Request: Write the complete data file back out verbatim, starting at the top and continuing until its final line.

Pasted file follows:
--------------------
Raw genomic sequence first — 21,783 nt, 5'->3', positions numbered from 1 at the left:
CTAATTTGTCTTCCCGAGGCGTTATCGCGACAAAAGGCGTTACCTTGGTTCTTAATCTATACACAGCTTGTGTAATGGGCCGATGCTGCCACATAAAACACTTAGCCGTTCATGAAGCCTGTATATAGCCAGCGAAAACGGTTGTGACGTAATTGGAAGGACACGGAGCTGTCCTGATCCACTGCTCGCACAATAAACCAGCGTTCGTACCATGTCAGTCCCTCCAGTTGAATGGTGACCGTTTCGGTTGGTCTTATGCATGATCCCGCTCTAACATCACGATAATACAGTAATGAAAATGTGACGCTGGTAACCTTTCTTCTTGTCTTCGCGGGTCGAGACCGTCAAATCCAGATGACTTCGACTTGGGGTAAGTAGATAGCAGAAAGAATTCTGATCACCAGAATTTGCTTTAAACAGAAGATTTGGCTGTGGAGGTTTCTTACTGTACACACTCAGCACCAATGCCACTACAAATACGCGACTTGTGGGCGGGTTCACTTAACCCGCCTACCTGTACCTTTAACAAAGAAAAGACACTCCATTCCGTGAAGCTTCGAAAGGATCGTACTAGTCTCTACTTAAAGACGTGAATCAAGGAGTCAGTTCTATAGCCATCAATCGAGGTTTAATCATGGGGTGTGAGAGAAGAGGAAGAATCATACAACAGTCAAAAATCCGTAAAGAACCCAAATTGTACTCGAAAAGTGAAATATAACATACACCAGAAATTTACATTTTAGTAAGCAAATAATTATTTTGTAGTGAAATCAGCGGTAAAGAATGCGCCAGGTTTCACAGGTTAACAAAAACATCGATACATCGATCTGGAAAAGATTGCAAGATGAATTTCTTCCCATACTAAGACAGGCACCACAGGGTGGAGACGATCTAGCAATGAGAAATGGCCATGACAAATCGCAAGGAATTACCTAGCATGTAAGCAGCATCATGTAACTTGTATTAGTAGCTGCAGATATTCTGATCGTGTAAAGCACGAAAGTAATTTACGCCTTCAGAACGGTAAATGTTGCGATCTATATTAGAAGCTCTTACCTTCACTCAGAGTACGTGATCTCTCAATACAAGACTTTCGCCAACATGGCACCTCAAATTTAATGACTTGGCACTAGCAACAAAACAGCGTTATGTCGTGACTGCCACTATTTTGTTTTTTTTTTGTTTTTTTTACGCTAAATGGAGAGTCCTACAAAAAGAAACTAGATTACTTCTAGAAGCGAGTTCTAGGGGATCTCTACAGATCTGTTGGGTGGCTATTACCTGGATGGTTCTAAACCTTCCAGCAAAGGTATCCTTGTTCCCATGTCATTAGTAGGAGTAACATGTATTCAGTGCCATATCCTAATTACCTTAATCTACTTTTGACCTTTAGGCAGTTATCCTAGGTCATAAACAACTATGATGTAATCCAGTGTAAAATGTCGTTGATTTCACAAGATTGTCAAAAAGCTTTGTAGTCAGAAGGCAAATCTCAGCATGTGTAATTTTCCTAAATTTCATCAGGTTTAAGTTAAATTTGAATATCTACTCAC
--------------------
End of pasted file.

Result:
Raw genomic sequence first — 21,783 nt, 5'->3', positions numbered from 1 at the left:
CTAATTTGTCTTCCCGAGGCGTTATCGCGACAAAAGGCGTTACCTTGGTTCTTAATCTATACACAGCTTGTGTAATGGGCCGATGCTGCCACATAAAACACTTAGCCGTTCATGAAGCCTGTATATAGCCAGCGAAAACGGTTGTGACGTAATTGGAAGGACACGGAGCTGTCCTGATCCACTGCTCGCACAATAAACCAGCGTTCGTACCATGTCAGTCCCTCCAGTTGAATGGTGACCGTTTCGGTTGGTCTTATGCATGATCCCGCTCTAACATCACGATAATACAGTAATGAAAATGTGACGCTGGTAACCTTTCTTCTTGTCTTCGCGGGTCGAGACCGTCAAATCCAGATGACTTCGACTTGGGGTAAGTAGATAGCAGAAAGAATTCTGATCACCAGAATTTGCTTTAAACAGAAGATTTGGCTGTGGAGGTTTCTTACTGTACACACTCAGCACCAATGCCACTACAAATACGCGACTTGTGGGCGGGTTCACTTAACCCGCCTACCTGTACCTTTAACAAAGAAAAGACACTCCATTCCGTGAAGCTTCGAAAGGATCGTACTAGTCTCTACTTAAAGACGTGAATCAAGGAGTCAGTTCTATAGCCATCAATCGAGGTTTAATCATGGGGTGTGAGAGAAGAGGAAGAATCATACAACAGTCAAAAATCCGTAAAGAACCCAAATTGTACTCGAAAAGTGAAATATAACATACACCAGAAATTTACATTTTAGTAAGCAAATAATTATTTTGTAGTGAAATCAGCGGTAAAGAATGCGCCAGGTTTCACAGGTTAACAAAAACATCGATACATCGATCTGGAAAAGATTGCAAGATGAATTTCTTCCCATACTAAGACAGGCACCACAGGGTGGAGACGATCTAGCAATGAGAAATGGCCATGACAAATCGCAAGGAATTACCTAGCATGTAAGCAGCATCATGTAACTTGTATTAGTAGCTGCAGATATTCTGATCGTGTAAAGCACGAAAGTAATTTACGCCTTCAGAACGGTAAATGTTGCGATCTATATTAGAAGCTCTTACCTTCACTCAGAGTACGTGATCTCTCAATACAAGACTTTCGCCAACATGGCACCTCAAATTTAATGACTTGGCACTAGCAACAAAACAGCGTTATGTCGTGACTGCCACTATTTTGTTTTTTTTTTGTTTTTTTTACGCTAAATGGAGAGTCCTACAAAAAGAAACTAGATTACTTCTAGAAGCGAGTTCTAGGGGATCTCTACAGATCTGTTGGGTGGCTATTACCTGGATGGTTCTAAACCTTCCAGCAAAGGTATCCTTGTTCCCATGTCATTAGTAGGAGTAACATGTATTCAGTGCCATATCCTAATTACCTTAATCTACTTTTGACCTTTAGGCAGTTATCCTAGGTCATAAACAACTATGATGTAATCCAGTGTAAAATGTCGTTGATTTCACAAGATTGTCAAAAAGCTTTGTAGTCAGAAGGCAAATCTCAGCATGTGTAATTTTCCTAAATTTCATCAGGTTTAAGTTAAATTTGAATATCTACTCAC